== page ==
In 1200 known as ‘Fagerwell’ (Pleasant spring or stream) [The Oxford Names Companion]

Farewell parish became part of Lichfield Union following the Poor Law Amendment Act of 1834. Lichfield Union also included the parishes and townships of Alrewas, Armitage-with-Handsacre, King's Bromley, Colton, Elford, Farewell-and-Chorley, Fradswell, Longdon, Ogley-Hay, Orgreave, Pipe-Ridware, Hamstall-Ridware, Mavesyn-Ridware, Rugeley, Swinfen-and-Packington, Shenstone, Weeford, Whittington, and Yoxall. The Union had an area of 94 square miles, and 24,127 inhabitants in 1841. The Union workhouse stood on Burton Road, Lichfield, and was a large building in the Elizabethan style, erected in 1841, with room for about 200 paupers.

Until the middle of the 19th Century Brereton and Rugeley were one parish and then became separate parishes but remaining good neighbours. In more recent years the friendship between the two parishes matured into a number of areas of active co-operation and after 18 months of discussions it was decided that the parishes would be better equipped for service and mission by formally uniting as one. On 1st June 2006 the separate parishes of Rugeley and Brereton became officially the Parish Brereton and Rugeley. The union was marked by a day of celebration on the 19th November of that year.

Farewell and Chorley, are two picturesque hamlets, within a mile of each other, and forming a parish of 179 inhabitants, and about 470 acres of land, lying on the eastern side of Cannock Chase, from two to three miles NW of Lichfield. The Marquis of Anglesey is the principal owner, and lord of the manor. Chorley Hall, an ancient mansion on the western side of the parish, was taken down some years ago, and its site is now occupied by a farm house. John Foster, and James and Joel Smith, Esqs. have estates here, and the latter has a pleasant seat, called Chorley Place. The Parish Church, St Bartholomew, was formerly conventual, and belonged to a priory of Benedictine Nuns, founded here in 1140, by Roger Clinton, bishop of Lichfield, who endowed it with the mill, and all the land lying between the brooks, called Chestals and Blackesiche. Henry II confirmed this grant, and added to it 40 acres of land, cleared from woods, in the forest of Cannock. Upon the suppression of the lesser religious houses, in 1527, this nunnery and its possessions were given to Lichfield, for the support of the choristers. In 1747, the old nunnery chapel was taken down, and in the south wall, three rows of coarse earthen vessels were found. The mouths of these vessels were laid towards the church, and covered with a thin coat of plaster. About 80 years ago the church, except the chancel, was rebuilt of brick. It was repaired and new roofed in 1848. The living is a perpetual curacy, in the patronage of the Marquis of Anglesey, and incumbency of the Rev Edward Carte, BA, of Longton. [History, Gazetteer and Directory of Staffordshire, William White, Sheffield, 1851]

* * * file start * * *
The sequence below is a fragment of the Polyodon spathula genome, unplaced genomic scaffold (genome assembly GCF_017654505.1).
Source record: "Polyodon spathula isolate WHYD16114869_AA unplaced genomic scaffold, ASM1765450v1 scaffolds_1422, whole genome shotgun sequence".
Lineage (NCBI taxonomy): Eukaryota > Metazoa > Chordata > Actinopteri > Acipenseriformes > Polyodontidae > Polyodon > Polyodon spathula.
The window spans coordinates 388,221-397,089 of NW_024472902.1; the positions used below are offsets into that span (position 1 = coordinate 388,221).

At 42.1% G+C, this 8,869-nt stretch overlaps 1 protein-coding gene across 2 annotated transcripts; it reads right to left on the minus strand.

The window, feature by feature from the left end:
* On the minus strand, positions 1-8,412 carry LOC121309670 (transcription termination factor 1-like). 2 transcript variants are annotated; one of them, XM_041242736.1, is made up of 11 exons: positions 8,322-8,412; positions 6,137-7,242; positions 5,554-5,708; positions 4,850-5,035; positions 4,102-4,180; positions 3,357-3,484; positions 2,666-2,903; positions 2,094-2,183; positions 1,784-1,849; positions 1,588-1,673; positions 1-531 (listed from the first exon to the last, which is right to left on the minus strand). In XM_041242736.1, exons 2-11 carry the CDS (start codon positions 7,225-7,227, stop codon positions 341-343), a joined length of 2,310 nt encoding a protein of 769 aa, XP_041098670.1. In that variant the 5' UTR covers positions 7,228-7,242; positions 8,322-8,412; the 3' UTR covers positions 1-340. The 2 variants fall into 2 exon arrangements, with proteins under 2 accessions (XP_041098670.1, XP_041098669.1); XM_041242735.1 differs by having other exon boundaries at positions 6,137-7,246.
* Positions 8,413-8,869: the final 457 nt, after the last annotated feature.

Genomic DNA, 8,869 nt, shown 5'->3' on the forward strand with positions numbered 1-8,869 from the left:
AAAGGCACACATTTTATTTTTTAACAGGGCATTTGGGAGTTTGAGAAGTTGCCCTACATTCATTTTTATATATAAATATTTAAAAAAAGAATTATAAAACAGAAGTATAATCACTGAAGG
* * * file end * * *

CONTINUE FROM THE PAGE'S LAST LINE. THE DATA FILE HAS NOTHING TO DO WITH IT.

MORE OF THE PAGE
Farewell, a parish in Lichfield district, Stafford; near the Trent Valley railway, 2¾ miles NW of Lichfield. It contains the hamlet of Chorley; and its post town is Lichfield. Acres, 1, 049. Rated property, £1, 601. Pop., 209. Houses, 37. The property is divided among a few. A small Benedictine nunnery was founded here, about 1140, by Bishop Clinton; and given, at the dis-solution, to Cardinal Wolsey. The living is a vicarage in the diocese of Lichfield. Value, £50. Patron, the Bishop of Lichfield. The church belonged to the nunnery, and is tolerable. Charities, £31. [John Marius Wilson's Imperial Gazetteer of England and Wales 1870 - 1872]


Are you related John Arnott born in Farewell in 1765? His descendants lived in Chorley and Farewell for many years. You might find yourself on his family tree

Are you related William Ball of Farewell? This large family lived in Farewell in the late 1800's early 1900's. You might find yourself descended from him

The Church of England website for Saint Bartholomew Church

Staffordshire Records Office holds the Bishops Transcripts for Saint Bartholomew Church (1666 - 1867 but with many gaps)

A voluntary Look-up exchange is available from Kaye Christian for Saint Bartholomew Parish Registers, Baptism, Marriage and Burial Registers (1693 – 1812), Baptism Registers (1813 – 1954) and Marriage Registers ( 1813 – 1935)

Staffordshire Record Office holds the original registers of Saint Bartholomew, Baptisms (1693-1954), Marriages (1693-1971), Burials (1693-1812 with gap 1744-56) and Banns (1824-1946)

The University of Leicester website gives on-line access to the Farewell section of White's History Gazetteer and Directory of Staffordshire 1851

Paupers in need of assistance from Farewell would have been examined and assessed, and if they met the criteria, they would have been admitted to Lichfield Workhouse. Learn a little of the history of the Lichfield Workhouse